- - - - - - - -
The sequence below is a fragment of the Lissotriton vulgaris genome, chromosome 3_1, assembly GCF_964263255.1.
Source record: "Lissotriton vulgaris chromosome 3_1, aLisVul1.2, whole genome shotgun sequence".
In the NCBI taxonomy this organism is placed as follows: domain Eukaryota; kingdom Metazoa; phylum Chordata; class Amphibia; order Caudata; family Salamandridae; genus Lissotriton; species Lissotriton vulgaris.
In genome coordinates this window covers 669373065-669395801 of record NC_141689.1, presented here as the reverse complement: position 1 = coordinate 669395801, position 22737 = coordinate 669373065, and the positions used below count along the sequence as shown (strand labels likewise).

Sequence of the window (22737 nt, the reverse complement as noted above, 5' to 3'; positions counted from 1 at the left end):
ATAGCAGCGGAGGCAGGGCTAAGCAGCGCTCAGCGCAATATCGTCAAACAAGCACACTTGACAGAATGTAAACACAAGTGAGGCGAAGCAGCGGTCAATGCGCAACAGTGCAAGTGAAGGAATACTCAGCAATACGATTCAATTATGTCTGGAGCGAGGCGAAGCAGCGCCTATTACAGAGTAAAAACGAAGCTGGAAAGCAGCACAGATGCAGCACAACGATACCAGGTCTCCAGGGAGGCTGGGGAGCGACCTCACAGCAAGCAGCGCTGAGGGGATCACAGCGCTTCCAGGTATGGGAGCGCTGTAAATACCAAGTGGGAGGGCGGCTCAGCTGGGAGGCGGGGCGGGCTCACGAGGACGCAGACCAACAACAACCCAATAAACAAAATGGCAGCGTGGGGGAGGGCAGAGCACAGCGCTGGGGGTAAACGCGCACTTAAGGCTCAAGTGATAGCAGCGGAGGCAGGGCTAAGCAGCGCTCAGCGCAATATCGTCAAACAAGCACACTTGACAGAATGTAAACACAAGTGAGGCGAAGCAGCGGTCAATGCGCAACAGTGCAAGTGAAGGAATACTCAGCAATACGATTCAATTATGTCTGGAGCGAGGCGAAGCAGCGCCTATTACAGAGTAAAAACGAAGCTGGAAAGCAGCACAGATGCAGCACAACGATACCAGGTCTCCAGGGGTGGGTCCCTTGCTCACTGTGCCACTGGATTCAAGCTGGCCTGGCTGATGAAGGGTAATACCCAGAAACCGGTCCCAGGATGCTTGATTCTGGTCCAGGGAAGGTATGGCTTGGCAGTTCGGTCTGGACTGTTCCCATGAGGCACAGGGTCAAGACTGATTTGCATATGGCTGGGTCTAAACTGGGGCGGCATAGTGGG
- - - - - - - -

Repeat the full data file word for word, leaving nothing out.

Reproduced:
The sequence below is a fragment of the Lissotriton vulgaris genome, chromosome 3_1, assembly GCF_964263255.1.
Source record: "Lissotriton vulgaris chromosome 3_1, aLisVul1.2, whole genome shotgun sequence".
In the NCBI taxonomy this organism is placed as follows: domain Eukaryota; kingdom Metazoa; phylum Chordata; class Amphibia; order Caudata; family Salamandridae; genus Lissotriton; species Lissotriton vulgaris.
In genome coordinates this window covers 669373065-669395801 of record NC_141689.1, presented here as the reverse complement: position 1 = coordinate 669395801, position 22737 = coordinate 669373065, and the positions used below count along the sequence as shown (strand labels likewise).

Sequence of the window (22737 nt, the reverse complement as noted above, 5' to 3'; positions counted from 1 at the left end):
ATAGCAGCGGAGGCAGGGCTAAGCAGCGCTCAGCGCAATATCGTCAAACAAGCACACTTGACAGAATGTAAACACAAGTGAGGCGAAGCAGCGGTCAATGCGCAACAGTGCAAGTGAAGGAATACTCAGCAATACGATTCAATTATGTCTGGAGCGAGGCGAAGCAGCGCCTATTACAGAGTAAAAACGAAGCTGGAAAGCAGCACAGATGCAGCACAACGATACCAGGTCTCCAGGGAGGCTGGGGAGCGACCTCACAGCAAGCAGCGCTGAGGGGATCACAGCGCTTCCAGGTATGGGAGCGCTGTAAATACCAAGTGGGAGGGCGGCTCAGCTGGGAGGCGGGGCGGGCTCACGAGGACGCAGACCAACAACAACCCAATAAACAAAATGGCAGCGTGGGGGAGGGCAGAGCACAGCGCTGGGGGTAAACGCGCACTTAAGGCTCAAGTGATAGCAGCGGAGGCAGGGCTAAGCAGCGCTCAGCGCAATATCGTCAAACAAGCACACTTGACAGAATGTAAACACAAGTGAGGCGAAGCAGCGGTCAATGCGCAACAGTGCAAGTGAAGGAATACTCAGCAATACGATTCAATTATGTCTGGAGCGAGGCGAAGCAGCGCCTATTACAGAGTAAAAACGAAGCTGGAAAGCAGCACAGATGCAGCACAACGATACCAGGTCTCCAGGGGTGGGTCCCTTGCTCACTGTGCCACTGGATTCAAGCTGGCCTGGCTGATGAAGGGTAATACCCAGAAACCGGTCCCAGGATGCTTGATTCTGGTCCAGGGAAGGTATGGCTTGGCAGTTCGGTCTGGACTGTTCCCATGAGGCACAGGGTCAAGACTGATTTGCATATGGCTGGGTCTAAACTGGGGCGGCATAGTGGG